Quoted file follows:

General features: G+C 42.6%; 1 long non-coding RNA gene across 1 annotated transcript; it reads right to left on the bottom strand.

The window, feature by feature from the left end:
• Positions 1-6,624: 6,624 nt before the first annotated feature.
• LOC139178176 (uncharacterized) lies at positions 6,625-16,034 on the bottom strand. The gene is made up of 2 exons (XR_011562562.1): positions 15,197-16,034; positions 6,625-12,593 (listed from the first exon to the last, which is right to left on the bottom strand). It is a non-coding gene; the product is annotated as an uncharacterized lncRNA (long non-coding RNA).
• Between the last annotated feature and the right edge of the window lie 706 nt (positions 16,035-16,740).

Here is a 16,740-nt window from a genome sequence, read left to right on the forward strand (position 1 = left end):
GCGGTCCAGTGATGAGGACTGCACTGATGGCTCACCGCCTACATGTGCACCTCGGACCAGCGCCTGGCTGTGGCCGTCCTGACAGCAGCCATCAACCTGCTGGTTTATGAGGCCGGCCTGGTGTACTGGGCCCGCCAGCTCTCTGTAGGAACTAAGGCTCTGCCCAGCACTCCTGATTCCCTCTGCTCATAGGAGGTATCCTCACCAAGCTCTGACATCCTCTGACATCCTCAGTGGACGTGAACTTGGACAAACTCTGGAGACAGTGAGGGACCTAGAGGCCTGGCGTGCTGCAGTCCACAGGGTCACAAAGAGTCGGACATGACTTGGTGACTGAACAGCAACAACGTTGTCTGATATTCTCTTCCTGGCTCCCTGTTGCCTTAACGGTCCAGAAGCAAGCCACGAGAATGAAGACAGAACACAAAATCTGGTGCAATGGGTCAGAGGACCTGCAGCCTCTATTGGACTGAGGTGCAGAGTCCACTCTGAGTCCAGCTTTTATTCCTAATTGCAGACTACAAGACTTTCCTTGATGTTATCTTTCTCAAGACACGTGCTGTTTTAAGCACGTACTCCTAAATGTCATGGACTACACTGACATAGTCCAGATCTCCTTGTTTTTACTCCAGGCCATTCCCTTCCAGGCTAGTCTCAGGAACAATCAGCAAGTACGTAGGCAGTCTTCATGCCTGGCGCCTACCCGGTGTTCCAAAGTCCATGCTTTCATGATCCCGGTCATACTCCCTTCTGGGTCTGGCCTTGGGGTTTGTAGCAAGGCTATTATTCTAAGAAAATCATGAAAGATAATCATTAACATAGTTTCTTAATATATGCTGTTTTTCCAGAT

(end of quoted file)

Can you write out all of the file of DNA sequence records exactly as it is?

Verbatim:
General features: G+C 42.6%; 1 long non-coding RNA gene across 1 annotated transcript; it reads right to left on the bottom strand.

The window, feature by feature from the left end:
• Positions 1-6,624: 6,624 nt before the first annotated feature.
• LOC139178176 (uncharacterized) lies at positions 6,625-16,034 on the bottom strand. The gene is made up of 2 exons (XR_011562562.1): positions 15,197-16,034; positions 6,625-12,593 (listed from the first exon to the last, which is right to left on the bottom strand). It is a non-coding gene; the product is annotated as an uncharacterized lncRNA (long non-coding RNA).
• Between the last annotated feature and the right edge of the window lie 706 nt (positions 16,035-16,740).

Here is a 16,740-nt window from a genome sequence, read left to right on the forward strand (position 1 = left end):
GCGGTCCAGTGATGAGGACTGCACTGATGGCTCACCGCCTACATGTGCACCTCGGACCAGCGCCTGGCTGTGGCCGTCCTGACAGCAGCCATCAACCTGCTGGTTTATGAGGCCGGCCTGGTGTACTGGGCCCGCCAGCTCTCTGTAGGAACTAAGGCTCTGCCCAGCACTCCTGATTCCCTCTGCTCATAGGAGGTATCCTCACCAAGCTCTGACATCCTCTGACATCCTCAGTGGACGTGAACTTGGACAAACTCTGGAGACAGTGAGGGACCTAGAGGCCTGGCGTGCTGCAGTCCACAGGGTCACAAAGAGTCGGACATGACTTGGTGACTGAACAGCAACAACGTTGTCTGATATTCTCTTCCTGGCTCCCTGTTGCCTTAACGGTCCAGAAGCAAGCCACGAGAATGAAGACAGAACACAAAATCTGGTGCAATGGGTCAGAGGACCTGCAGCCTCTATTGGACTGAGGTGCAGAGTCCACTCTGAGTCCAGCTTTTATTCCTAATTGCAGACTACAAGACTTTCCTTGATGTTATCTTTCTCAAGACACGTGCTGTTTTAAGCACGTACTCCTAAATGTCATGGACTACACTGACATAGTCCAGATCTCCTTGTTTTTACTCCAGGCCATTCCCTTCCAGGCTAGTCTCAGGAACAATCAGCAAGTACGTAGGCAGTCTTCATGCCTGGCGCCTACCCGGTGTTCCAAAGTCCATGCTTTCATGATCCCGGTCATACTCCCTTCTGGGTCTGGCCTTGGGGTTTGTAGCAAGGCTATTATTCTAAGAAAATCATGAAAGATAATCATTAACATAGTTTCTTAATATATGCTGTTTTTCCAGAT